At 76 most men are think more of relaxing than reinventing their careers. Clint Eastwood has gone from low budget westerns through avenging police office to become one of the most respected and creative directors in American cinema today. Although the story is provided with numerous flashbacks the narrative is never lost due completely to the directorial talent of Eastwood. He pulls the audience in never giving them a chance to become distracted. This film is gripping; it is as relevant today as it was sixty years ago. Here a hero is not seen as a man who comes home to the accolades of the public. From Doc’s perspective the true heroes are the men who are buried on foreign soil. Even thought he flag was raised before the conclusion of the battle it became the lasting symbol of American triumph; an image that the public could hold on to for hope. While there is a strong case for the need for such a symbol Eastwood explores the negative impact on the men involved in this public relations ploy and how the truth weighed heavily on them. Eastwood provides something that most would not expect. This is not a war movie as such; it is not an anti-war film. Instead it is a story about men; their experience and how these events would shape the rest of their lives.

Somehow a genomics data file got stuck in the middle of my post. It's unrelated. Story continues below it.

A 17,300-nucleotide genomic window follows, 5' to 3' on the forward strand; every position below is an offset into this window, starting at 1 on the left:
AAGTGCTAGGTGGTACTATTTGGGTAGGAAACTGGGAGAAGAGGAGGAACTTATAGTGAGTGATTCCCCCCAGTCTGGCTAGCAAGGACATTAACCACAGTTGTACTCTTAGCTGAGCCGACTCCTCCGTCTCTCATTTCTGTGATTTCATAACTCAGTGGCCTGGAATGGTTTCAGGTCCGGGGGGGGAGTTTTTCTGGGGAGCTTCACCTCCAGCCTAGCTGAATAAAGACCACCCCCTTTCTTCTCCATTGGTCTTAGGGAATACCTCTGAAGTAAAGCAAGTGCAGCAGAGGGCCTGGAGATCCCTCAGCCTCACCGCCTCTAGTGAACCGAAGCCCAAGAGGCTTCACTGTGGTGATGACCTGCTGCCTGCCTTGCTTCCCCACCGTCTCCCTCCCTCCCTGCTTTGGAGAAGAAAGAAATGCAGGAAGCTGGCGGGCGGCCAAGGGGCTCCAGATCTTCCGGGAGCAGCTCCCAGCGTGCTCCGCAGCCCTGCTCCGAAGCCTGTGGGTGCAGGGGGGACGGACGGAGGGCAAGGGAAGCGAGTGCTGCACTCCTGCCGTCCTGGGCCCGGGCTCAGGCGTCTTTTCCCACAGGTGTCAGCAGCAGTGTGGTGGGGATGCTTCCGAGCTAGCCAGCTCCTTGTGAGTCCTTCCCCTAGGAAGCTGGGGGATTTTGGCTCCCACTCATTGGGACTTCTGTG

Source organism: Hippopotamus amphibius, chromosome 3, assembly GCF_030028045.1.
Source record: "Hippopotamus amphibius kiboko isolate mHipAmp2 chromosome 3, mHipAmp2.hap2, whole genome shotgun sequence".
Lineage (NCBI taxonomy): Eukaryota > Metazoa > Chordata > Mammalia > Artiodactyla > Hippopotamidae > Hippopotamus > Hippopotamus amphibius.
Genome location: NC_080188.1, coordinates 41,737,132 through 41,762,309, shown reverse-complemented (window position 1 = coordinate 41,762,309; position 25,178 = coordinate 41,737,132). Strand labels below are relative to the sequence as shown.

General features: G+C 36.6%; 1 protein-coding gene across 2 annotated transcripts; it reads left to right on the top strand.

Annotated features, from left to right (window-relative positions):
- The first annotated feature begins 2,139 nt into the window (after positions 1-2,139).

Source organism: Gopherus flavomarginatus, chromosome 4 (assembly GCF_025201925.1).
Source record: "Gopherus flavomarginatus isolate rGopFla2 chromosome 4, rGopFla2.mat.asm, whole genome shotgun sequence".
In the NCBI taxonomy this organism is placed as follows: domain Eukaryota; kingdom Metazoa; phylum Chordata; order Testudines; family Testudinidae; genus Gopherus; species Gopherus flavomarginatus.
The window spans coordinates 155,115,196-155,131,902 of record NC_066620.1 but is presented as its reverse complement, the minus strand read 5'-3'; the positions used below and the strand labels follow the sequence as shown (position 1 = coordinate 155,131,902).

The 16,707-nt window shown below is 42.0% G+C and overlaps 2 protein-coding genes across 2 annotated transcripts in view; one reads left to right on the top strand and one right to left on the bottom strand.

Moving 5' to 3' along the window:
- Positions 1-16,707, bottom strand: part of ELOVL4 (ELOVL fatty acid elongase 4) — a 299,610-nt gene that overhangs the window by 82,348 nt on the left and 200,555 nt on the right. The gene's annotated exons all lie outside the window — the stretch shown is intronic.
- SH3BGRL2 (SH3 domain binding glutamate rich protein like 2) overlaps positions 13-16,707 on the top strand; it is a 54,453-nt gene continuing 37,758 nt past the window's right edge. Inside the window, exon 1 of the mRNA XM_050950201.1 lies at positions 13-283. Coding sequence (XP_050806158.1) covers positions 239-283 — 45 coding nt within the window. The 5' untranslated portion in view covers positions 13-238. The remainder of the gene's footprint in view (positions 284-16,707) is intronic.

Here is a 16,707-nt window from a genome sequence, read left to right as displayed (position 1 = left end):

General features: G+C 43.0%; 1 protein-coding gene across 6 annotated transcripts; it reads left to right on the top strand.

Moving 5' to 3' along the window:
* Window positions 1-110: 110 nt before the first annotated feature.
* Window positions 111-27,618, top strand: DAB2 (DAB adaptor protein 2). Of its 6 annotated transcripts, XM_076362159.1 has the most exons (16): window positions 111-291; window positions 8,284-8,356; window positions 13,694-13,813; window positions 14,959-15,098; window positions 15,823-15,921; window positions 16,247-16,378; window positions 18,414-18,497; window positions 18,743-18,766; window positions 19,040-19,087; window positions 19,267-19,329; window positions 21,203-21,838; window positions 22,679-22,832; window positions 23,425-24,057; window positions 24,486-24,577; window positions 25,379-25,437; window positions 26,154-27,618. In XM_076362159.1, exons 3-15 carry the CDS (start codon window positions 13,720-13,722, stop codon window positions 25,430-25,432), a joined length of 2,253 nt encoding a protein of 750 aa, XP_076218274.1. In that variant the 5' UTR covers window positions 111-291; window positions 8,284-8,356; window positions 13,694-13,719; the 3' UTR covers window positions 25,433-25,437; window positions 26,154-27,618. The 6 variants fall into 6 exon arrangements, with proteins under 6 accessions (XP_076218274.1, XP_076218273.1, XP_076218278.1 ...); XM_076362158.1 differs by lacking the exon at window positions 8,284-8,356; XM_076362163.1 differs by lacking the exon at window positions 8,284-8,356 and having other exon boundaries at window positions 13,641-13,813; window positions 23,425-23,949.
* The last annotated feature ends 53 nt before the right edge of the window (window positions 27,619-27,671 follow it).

This is a strong cast and Eastwood gets the bet possible performances from them. Ryan Phillippe does well as a man torn apart by what is happening to him. He plays Bradley as a man who joined the Navy to fight for his country. He became a corpsman to help his fellow Americans. Now he is asked to serve his country in a different way. He gets to be photographed, cheered and honored while his friends are back on a remote island dying. He is conflicted by serving his country in a way that seems to betray the other soldiers in the war. Adam Beach gives a poignant performance as a Native American pulled into a world he was never prepared for. He spirals into depression and alcoholism unable to live the lie he was told to present as the truth.
Paramount has done an excellent job bringing this soon to be classic film to DVD. They do justice to it in every respect. There is a full screen, pan & scan version available but do your self and the film maker a favor and forget it. This film demands to be seen as Eastwood envisioned it with every inch of each frame shown. Eastwood’s straight forward visual style is depicted here with a transfer that is just about perfect. The color palette is flawless as is the contrast. The Dolby 5.1 audio brings you right into the film It surrounds you with a realistic ambience. This is one of the best pictures not only for the year but in American cinema.